Apart from this photogenic recreation, the other statues that currently retain their original pukao are those of the Ahu Nau Nau, located on the beautiful Anakena beach, and the second moai of the Ahu Tongariki.
The only moai with eyes
The other differentiating element of the Ahu Ko Te Riku is that it supports the only moai that has eyes from the whole island. It is thought that when a moai was installed in his ahu, the eye sockets were carved and, in a ritual ceremony, the eyes made of white coral and obsidian pupils were placed. At that time it was considered that the statue came alive and could project the mana or spiritual power to protect its tribe. That is why all the moai look towards the interior of the island, as in Tahai, which is where the villages and their inhabitants were, and not towards the ocean.
Until recently it was not known that the statues had eyes. In the testimonies of the first Europeans who visited the island, no mention is made of this aspect of the moai, so it seems that they were eliminated and destroyed during the tribal wars that ended up demolishing all the statues. But in 1978, during the excavations of the Ahu Nau Nau in Anakena, an original coral eye was discovered fortuitously and now displayed in the Sebastian Englert Museum.
The “new eyes” worn by the moai of the Ahu Ko Te Riku, made of white coral and volcanic tuff, were placed in 1990 with the idea of recreating what the original figure might have looked like.
Tips for visiting the Ahu Ko Te Riku
The visit of the Ahu Ko Te Riku, located in Tahai, can be done by hiring some of the excursions offered by most of the island’s tourism agencies. The Tahai complex is usually included in some of the half-day tours, in which other places of interest are also visited.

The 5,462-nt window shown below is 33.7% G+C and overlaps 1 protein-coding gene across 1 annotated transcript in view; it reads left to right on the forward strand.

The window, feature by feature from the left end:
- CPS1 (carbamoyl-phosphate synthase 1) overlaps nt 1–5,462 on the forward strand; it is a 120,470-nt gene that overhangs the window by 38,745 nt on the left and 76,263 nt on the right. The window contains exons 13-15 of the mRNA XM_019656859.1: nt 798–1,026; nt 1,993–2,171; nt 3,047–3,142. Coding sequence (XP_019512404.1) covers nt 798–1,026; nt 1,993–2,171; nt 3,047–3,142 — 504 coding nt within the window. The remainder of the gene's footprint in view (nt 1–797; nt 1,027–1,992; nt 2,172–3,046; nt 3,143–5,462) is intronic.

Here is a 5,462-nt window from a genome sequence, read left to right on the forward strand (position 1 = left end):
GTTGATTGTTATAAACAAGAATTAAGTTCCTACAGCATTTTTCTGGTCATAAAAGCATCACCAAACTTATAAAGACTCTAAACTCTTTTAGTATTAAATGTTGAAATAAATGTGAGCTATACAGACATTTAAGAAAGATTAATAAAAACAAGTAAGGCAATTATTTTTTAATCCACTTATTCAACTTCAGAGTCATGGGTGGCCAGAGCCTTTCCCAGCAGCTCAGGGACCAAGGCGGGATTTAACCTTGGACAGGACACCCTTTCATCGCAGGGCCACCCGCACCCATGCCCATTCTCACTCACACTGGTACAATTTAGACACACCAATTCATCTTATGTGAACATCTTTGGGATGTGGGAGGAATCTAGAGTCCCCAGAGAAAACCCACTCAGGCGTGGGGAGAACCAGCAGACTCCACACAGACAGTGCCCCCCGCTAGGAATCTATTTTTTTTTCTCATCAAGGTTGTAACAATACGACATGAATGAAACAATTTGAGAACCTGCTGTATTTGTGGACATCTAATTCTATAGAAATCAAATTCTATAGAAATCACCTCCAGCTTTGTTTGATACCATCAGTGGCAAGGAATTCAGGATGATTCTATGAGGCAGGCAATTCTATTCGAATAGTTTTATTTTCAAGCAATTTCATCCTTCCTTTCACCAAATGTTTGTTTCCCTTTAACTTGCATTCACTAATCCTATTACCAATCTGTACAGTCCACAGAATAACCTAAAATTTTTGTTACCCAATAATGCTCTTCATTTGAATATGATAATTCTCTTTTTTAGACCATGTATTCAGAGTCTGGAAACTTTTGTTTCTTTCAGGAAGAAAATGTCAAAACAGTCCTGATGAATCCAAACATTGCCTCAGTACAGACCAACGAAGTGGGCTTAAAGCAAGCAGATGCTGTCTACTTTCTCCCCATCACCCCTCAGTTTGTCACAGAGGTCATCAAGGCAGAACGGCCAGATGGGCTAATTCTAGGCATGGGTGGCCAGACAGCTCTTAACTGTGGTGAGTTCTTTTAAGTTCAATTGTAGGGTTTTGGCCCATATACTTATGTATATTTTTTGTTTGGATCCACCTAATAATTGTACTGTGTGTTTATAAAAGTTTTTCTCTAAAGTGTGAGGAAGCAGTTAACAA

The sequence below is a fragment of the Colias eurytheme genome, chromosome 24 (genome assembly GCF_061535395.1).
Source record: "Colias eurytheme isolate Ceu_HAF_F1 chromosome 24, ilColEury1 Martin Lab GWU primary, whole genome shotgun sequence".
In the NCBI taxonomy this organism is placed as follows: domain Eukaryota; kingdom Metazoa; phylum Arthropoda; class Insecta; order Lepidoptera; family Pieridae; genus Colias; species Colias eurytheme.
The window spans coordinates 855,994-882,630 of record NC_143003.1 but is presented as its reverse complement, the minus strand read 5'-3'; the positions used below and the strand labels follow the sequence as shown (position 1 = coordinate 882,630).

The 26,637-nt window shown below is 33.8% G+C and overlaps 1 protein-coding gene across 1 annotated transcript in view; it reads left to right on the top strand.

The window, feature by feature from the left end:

Read more about Easter Island Tours
The other and most usual option is to do it on your own, due to how easy it is to get here both by vehicle and on foot.
In any case, it is necessary to buy in advance the ticket to the Rapa Nui National Park to enter the site. The ticket is valid for 10 days to visit the different archaeological sites, which can be visited several times, with the exception of Orongo and the Rano Raraku volcano quarry that can only be done once.
More information about Rapa Nui National Park
Although in Tahai there is no ticket office where the ticket must be presented, it can be requested at any time by the park rangers, so it is convenient to have it on hand.
There is also no access control or an opening and closing schedule due in part to Tahai, so to speak, is a large public square where locals and visitors can move freely provided that the rules of the National Park are respected. Another fact to keep in mind is that there are no public toilets at Tahai for the use of visitors.
The best sunset on Easter Island
The view of Tahai is impressive at any time, but since you can access the site as many times as you like, we recommend visiting the place at least twice, if you spend enough time on the island.